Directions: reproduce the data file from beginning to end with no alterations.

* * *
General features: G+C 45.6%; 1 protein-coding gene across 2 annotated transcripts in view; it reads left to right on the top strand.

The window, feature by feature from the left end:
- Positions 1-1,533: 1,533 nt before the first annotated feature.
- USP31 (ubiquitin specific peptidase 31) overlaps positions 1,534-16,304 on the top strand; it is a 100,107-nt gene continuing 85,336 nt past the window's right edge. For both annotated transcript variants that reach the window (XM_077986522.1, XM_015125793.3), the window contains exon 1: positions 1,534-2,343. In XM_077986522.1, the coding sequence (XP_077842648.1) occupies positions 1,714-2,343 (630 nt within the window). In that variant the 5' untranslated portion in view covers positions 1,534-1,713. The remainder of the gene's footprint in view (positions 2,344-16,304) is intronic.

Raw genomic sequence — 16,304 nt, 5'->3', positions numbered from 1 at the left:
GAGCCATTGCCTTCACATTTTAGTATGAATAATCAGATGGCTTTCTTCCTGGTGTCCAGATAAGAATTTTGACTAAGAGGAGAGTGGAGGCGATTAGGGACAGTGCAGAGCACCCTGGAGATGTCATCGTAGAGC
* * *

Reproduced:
General features: G+C 45.6%; 1 protein-coding gene across 2 annotated transcripts in view; it reads left to right on the top strand.

The window, feature by feature from the left end:
- Positions 1-1,533: 1,533 nt before the first annotated feature.
- USP31 (ubiquitin specific peptidase 31) overlaps positions 1,534-16,304 on the top strand; it is a 100,107-nt gene continuing 85,336 nt past the window's right edge. For both annotated transcript variants that reach the window (XM_077986522.1, XM_015125793.3), the window contains exon 1: positions 1,534-2,343. In XM_077986522.1, the coding sequence (XP_077842648.1) occupies positions 1,714-2,343 (630 nt within the window). In that variant the 5' untranslated portion in view covers positions 1,534-1,713. The remainder of the gene's footprint in view (positions 2,344-16,304) is intronic.

Raw genomic sequence — 16,304 nt, 5'->3', positions numbered from 1 at the left:
GAGCCATTGCCTTCACATTTTAGTATGAATAATCAGATGGCTTTCTTCCTGGTGTCCAGATAAGAATTTTGACTAAGAGGAGAGTGGAGGCGATTAGGGACAGTGCAGAGCACCCTGGAGATGTCATCGTAGAGC